There are many movies I love so much that I can watch them over and over again, but there's one that I return to far more frequently than the rest: Something Borrowed, based on the book by Emily Giffin and starring Ginnifer Goodwin and Kate Hudson. The film, if you're not familiar, is about Rachel (Goodwin), a 30-year-old attorney living in New York, and her lifelong best friend, Darcy (Hudson). If you haven't see this movie, I implore you to immediately, because Something Borrowed made me the woman I am today.
Having grown up together, Darcy and Rachel are inseparable — Darcy is even marrying Rachel's law school study buddy Dex (oh, hello Colin Egglesfield). Rounding out the group is the wonderful John Krasinski, who plays Rachel's childhood friend Ethan, an equal parts obnoxious and adorable buddy. Rachel's life might seem perfect from the outside — she has a great job, she lives in the big city, and has a solid group of friends — but she's inwardly struggling with the fact that her best friend is engaged to the guy she's been in love with for years. Yep: Dex. The trouble really starts when Rachel goes for drinks with Dex after her birthday party, and... well, you can guess what happens, next right?
Something Borrowed is such an important movie for me because it's unlike other rom-coms. I unashamedly love romantic comedies, but this film really seems to show just how messy life can be. Instead of having a stereotypical plot featuring a couple who get together, break up, then reunite before the credits roll, Something Borrowed is about what happens when you have to choose between friendship and love. It also routinely dishes out life lessons about how you tell real friends apart from the rest, and how you know you're with the right person.
I also relate to Rachel so hard, because I know firsthand that turning 30 can be brutal. I don't mean that getting older is terrible, because it's not — it's just that there's an expectation that comes with aging, and 30 is a particular milestone. When I turned 30, my life fell apart: I was diagnosed with Multiple Sclerosis. Instead of knowing what I was planning to do with my future, I felt completely directionless. Rachel's journey throughout the movie helped me so much, and it made me realize it's OK not to have everything figured out.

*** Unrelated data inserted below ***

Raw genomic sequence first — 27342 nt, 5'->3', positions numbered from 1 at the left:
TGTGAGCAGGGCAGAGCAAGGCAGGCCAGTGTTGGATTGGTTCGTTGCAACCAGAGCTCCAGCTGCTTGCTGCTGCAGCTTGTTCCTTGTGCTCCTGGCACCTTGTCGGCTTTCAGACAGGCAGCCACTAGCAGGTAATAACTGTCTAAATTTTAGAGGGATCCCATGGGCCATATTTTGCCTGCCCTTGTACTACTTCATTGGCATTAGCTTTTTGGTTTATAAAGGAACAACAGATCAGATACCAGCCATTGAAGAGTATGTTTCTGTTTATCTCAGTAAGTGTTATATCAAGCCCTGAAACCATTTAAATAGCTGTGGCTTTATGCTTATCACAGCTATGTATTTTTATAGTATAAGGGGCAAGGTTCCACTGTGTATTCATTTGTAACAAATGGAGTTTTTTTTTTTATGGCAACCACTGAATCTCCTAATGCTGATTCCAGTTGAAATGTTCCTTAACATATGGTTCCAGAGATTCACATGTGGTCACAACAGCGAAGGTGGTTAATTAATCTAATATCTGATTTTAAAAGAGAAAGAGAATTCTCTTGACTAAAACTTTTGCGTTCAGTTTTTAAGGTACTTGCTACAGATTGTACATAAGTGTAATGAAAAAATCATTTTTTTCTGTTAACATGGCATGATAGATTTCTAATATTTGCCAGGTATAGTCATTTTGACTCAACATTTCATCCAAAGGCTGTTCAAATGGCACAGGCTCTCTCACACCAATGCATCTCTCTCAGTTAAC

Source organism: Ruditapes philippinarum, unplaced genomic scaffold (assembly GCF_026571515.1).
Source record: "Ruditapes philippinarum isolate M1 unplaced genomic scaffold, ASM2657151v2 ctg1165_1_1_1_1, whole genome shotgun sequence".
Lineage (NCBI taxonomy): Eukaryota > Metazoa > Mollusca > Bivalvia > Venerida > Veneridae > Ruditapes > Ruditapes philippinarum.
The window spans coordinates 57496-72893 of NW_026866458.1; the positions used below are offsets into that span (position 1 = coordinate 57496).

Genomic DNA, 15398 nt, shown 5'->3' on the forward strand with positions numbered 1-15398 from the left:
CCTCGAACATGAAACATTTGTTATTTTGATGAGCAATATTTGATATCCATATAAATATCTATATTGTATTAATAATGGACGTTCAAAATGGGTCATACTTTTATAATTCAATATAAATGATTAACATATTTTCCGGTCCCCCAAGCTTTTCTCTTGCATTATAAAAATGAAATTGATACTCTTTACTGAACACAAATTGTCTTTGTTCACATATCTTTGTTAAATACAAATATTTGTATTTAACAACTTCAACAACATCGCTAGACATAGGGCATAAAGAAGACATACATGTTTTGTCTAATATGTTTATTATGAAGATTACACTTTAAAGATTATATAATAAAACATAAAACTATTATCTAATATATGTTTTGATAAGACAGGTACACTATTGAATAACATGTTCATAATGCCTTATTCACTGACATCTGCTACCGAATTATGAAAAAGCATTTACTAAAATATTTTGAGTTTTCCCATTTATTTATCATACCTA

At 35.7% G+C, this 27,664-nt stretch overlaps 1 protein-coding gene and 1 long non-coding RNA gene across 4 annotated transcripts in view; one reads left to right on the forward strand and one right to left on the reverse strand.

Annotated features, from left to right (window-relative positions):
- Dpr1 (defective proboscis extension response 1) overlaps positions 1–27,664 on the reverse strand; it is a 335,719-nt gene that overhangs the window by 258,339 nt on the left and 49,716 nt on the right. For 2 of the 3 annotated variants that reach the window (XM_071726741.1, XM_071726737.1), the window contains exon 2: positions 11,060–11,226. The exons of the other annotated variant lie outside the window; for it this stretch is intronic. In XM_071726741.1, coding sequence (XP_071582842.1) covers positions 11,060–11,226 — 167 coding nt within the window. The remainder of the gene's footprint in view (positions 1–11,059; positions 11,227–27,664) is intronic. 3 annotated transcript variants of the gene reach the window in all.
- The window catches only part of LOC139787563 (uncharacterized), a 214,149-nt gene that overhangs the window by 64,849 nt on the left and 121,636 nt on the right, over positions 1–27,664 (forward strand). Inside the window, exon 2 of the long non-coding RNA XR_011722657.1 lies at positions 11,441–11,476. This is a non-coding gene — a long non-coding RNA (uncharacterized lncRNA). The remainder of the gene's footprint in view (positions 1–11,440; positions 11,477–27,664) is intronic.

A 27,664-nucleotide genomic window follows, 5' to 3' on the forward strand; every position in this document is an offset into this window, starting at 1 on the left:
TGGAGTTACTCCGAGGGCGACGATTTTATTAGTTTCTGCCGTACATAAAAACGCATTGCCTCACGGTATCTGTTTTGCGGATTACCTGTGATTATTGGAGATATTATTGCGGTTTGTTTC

So many of Rachel's problems stem from her friendship with Darcy. While the two have known each other forever, their friendship is, in many ways, superficial, and Darcy doesn't always look out for Rachel's best interests. For instance, despite knowing that Rachel liked Dex, Darcy hit on him — which, I think you'll agree, is a pretty awful thing to do. But, having her best friend date the guy she likes turned out to be an important life lesson for Rachel: She realized that she'd spent years being somewhat of a doormat, and realized that she deserves to be happy.
Happiness is a really difficult thing to quantify, and it's even more difficult to achieve. As Rachel comes to realize that she's responsible for her own happiness and no one else's, she learns that she has to fight for what she wants. She also realizes that by taking the backseat for much of her life, she missed out on so many things. Regardless of the outcome, there's a certain power that comes with taking control of your life back, and doing what you want to do. You only live once, and pretending you're OK with something when you're not OK with it is no way to live.
Not everyone will agree with me on this one, but in my opinion Something Borrowed is an inspirational film. It helped me make some of the toughest decisions of my life, and to stop accepting the behaviors of other people that were actually unacceptable. It's really difficult to change your life, but it's possible — and this film helped me realize that.
Images: Giphy; Warner Bros. Pictures